States that are cumulatively home to over 90 million Americans are considering adding some form of paid family and medical leave benefits for workers.

Such “social insurance” bills have been introduced in at least 18 states so far this year. They vary somewhat but would generally provide leave benefits for new parents and for workers dealing with their own serious illness, or a family member’s. The programs typically grant workers 12 weeks of paid leave at a percentage of annual wages and are funded through a combination of employee and employer payroll deductions.

The early legislative flourish this year continues an ongoing trend. Last year, 27 such proposals were introduced in statehouses around the U.S.

Paid leave supporters see the trend as a sign that 2019 might be the year federal lawmakers agree to give families paid time off to become new parents, care for themselves, and care for loved ones. Democrats and Republicans in Congress last year offered proposals to give all workers paid time off, and recently the White House renewed its call for a bipartisan plan.

To date, the District of Columbia and six states have passed paid family and medical leave programs—California, Massachusetts, New Jersey, New York, Rhode Island, and Washington.

And there could be more successes for leave advocates due to the proximity effect—states whose neighbors have already passed paid leave stand a better chance of doing the same.

Potential for Passage?

Those six states with paid leave programs could turn into 10 by year’s end, supporters say.

Advocates for paid leave are keeping an eye on bills in Oregon, Connecticut, New Hampshire, Maine, and Virginia, where measures could go far with new Democratic leadership.

In Connecticut, Democrats gained the governorship and the majority in the Senate in November, bringing paid family leave to the forefront of their agenda. Both Senate and House in the state have bills pending (H.B. 5003, S.B. 1) in committee.

Virginia Gov. Ralph Northam (D) used his executive authority to grant paid family leave to state workers in July 2018, and he said that order is only the first step in bringing a broader paid family leave benefit to workers there. Democratic lawmakers introduced bills (H.B. 2120, S.B. 1639) that would require the state to establish a paid family and medical leave program beginning in 2022.

In Maine, newly elected Gov. Janet Mills (D) is working with a new Democratic majority in the Senate to pass paid family leave (L.D. 69). The Maine State Legislature in 2018 approved a bill for a paid family and medical leave program, but it was vetoed by then-Gov. Paul LePage (R).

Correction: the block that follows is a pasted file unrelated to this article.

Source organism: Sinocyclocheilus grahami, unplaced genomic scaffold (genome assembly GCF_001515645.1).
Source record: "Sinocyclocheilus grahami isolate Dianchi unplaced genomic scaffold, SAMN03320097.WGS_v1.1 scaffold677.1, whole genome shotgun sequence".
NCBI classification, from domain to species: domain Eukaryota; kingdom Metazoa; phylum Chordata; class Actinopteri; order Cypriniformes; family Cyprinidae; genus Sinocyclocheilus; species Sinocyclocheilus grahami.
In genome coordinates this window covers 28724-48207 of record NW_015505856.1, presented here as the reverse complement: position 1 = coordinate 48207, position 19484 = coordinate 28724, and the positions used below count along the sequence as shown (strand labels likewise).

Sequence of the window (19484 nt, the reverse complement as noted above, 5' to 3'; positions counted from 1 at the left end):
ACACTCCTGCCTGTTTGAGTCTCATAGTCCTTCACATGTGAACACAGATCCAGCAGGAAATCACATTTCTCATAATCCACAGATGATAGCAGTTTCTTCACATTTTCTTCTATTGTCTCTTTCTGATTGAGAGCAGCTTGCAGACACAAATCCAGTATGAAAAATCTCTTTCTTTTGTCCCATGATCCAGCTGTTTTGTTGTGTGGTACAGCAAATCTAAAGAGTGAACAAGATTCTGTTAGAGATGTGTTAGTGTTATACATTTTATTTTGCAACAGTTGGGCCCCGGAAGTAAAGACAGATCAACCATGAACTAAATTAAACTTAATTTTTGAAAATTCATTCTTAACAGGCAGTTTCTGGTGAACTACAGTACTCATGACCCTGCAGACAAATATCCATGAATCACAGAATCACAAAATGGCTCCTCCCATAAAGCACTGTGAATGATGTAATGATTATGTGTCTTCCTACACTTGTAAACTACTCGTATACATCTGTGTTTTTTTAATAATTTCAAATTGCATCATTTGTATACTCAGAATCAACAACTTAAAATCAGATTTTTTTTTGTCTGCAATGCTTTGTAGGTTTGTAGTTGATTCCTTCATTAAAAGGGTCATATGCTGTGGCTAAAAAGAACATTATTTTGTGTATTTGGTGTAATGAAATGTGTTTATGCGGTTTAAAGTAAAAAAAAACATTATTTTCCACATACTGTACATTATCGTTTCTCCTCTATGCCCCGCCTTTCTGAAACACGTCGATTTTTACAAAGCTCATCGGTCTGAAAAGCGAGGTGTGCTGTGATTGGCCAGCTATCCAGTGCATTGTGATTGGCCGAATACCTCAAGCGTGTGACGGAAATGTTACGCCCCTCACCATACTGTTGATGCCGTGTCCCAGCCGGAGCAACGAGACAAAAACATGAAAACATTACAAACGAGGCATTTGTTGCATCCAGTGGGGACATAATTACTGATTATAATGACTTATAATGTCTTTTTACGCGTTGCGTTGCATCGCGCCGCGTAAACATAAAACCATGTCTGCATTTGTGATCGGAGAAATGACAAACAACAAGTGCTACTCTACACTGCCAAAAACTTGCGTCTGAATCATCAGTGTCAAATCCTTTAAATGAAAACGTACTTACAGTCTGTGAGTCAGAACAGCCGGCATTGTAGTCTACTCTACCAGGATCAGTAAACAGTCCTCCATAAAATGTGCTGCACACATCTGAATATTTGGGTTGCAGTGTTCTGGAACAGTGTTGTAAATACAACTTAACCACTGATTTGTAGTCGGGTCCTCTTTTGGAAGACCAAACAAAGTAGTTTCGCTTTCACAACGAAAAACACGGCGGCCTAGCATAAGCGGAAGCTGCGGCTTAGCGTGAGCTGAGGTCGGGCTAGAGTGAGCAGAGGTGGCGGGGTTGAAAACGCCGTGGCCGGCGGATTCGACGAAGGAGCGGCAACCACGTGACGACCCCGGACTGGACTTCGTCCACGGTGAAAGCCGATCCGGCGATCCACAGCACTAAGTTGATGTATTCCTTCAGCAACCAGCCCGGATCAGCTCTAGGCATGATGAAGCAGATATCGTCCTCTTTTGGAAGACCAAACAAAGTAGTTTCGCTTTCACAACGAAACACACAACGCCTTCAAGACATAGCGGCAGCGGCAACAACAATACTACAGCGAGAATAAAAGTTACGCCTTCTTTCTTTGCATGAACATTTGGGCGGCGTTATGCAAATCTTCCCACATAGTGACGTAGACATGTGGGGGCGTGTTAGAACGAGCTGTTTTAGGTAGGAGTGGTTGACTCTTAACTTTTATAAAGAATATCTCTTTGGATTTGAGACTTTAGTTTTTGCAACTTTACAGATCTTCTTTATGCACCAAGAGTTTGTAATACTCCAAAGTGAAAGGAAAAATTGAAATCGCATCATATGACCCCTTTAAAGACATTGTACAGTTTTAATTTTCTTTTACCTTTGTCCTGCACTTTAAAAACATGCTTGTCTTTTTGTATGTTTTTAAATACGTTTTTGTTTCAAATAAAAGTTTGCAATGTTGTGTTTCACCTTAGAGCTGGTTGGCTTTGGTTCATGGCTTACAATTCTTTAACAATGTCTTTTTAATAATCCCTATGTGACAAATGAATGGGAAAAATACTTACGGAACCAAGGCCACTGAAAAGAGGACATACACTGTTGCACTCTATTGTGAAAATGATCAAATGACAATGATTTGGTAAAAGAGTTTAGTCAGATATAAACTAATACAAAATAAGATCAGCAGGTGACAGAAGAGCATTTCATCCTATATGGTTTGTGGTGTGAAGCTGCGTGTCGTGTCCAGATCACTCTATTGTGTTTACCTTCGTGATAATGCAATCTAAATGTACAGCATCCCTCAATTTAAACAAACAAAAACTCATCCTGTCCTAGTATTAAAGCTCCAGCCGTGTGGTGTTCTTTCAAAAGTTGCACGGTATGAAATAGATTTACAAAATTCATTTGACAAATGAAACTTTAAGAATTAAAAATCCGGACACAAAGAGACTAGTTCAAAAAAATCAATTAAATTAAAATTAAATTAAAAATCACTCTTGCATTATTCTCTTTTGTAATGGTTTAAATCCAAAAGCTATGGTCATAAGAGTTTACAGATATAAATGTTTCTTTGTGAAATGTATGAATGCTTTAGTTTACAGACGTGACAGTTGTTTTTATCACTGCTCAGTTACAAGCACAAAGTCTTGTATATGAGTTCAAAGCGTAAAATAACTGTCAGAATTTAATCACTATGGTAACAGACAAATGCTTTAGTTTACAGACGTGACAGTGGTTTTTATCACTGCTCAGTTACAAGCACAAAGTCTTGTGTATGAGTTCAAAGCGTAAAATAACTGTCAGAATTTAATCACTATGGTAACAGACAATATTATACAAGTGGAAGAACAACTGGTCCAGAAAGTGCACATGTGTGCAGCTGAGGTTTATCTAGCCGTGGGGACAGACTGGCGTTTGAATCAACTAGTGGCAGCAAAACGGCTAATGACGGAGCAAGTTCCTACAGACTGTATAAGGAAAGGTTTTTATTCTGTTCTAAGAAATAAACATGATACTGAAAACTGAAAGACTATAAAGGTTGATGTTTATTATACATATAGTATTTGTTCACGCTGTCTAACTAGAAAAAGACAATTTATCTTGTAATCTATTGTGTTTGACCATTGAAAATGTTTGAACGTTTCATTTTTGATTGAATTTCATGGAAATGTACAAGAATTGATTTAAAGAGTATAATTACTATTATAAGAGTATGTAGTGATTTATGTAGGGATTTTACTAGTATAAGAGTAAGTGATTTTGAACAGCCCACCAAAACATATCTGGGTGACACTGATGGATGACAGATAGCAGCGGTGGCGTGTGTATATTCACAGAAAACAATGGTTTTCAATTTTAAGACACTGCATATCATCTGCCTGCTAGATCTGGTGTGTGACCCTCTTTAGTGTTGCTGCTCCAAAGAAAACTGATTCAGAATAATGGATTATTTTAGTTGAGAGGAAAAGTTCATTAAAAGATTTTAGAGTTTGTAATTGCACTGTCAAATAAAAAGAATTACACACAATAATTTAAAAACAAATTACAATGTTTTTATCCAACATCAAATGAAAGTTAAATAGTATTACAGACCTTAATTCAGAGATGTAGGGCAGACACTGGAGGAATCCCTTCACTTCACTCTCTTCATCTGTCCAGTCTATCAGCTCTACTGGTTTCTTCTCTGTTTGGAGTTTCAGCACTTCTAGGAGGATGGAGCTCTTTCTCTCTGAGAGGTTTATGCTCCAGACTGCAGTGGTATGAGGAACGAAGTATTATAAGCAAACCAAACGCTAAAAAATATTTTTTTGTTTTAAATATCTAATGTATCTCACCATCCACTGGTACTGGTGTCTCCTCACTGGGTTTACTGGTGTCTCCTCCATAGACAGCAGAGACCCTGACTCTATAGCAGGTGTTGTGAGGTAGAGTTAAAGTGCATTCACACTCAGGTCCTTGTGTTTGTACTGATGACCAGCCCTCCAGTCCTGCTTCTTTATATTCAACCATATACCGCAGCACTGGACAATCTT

Democrats in Oregon have made several attempts to pass legislation, and Gov. Kate Brown (D) now may support H.B. 3031. “Oregon families are counting on us. They are counting on us so they don’t have to make a choice between paying the rent and staying home with their newborn,” Brown said in her state of the state address Jan. 14.

These states share geographic proximity to states with paid family leave programs already in place.

States with neighbors that already have passed a paid family and medical leave law likely have the best chance, Vasu Reddy, senior policy counsel at the National Partnership for Women & Families, told Bloomberg Law. “I think that geographic clustering of bills makes passing these plans more attractive. First, you can see that it works in states where it’s been implemented. But also, social insurance paid leave is helpful for small businesses because it makes it affordable and possible. I think what you see is that states that are near states that have paid leave want to stay competitive for businesses and workers.”

Tough Road in Red States

Efforts to pass paid family leave in predominantly Republican states have a more difficult path ahead. North Dakota lawmakers already voted down a bill introduced in the House early this year.

A similar fate could be in store for bills in Nebraska, Indiana, Oklahoma, Tennessee, Texas, Montana, and West Virginia, in particular. Maryland, Vermont, Missouri, Minnesota, and New Mexico also have paid family leave bills on the table.

Paid family leave opponents often cite the potential cost and burden to businesses that a new government program likely would entail.

But public support for paid leave programs is rising. While many of these bills “face an uphill climb,” politicians are starting to see that these kinds of policies appeal to voters across the ideological spectrum, Reddy said.

Federal Action Possible?

The costs of paid family and medical leave programs could even help to spur federal action.

Federal legislators could be pressed to take action on a national program by states where the cost of starting a leave program is a concern, Andrea Zuniga, vice president of legislative affairs at Paid Leave for the United States (PL+US), told Bloomberg Law.

“The states that have passed and implemented paid family and medical leave, they had a structure they could piggy back on,” such as a temporary disability insurance program, Zuniga said. “As more states are looking at how they can create similar insurance models, I think there will continually be budgetary considerations, and that could lead to greater pressure on Federal legislators to take action.”

Moreover, Republican legislators in Congress are exploring budget-neutral options for paid parental leave at the national level. Sens. Bill Cassidy (R-La.), Joni Ernst (R-Iowa), Marco Rubio (R-Fla.), and Mike Lee (R-Utah) participated in hearings about paid leave, discussed the issue, or crafted paid leave legislation in 2018, and are expected to continue those efforts this year.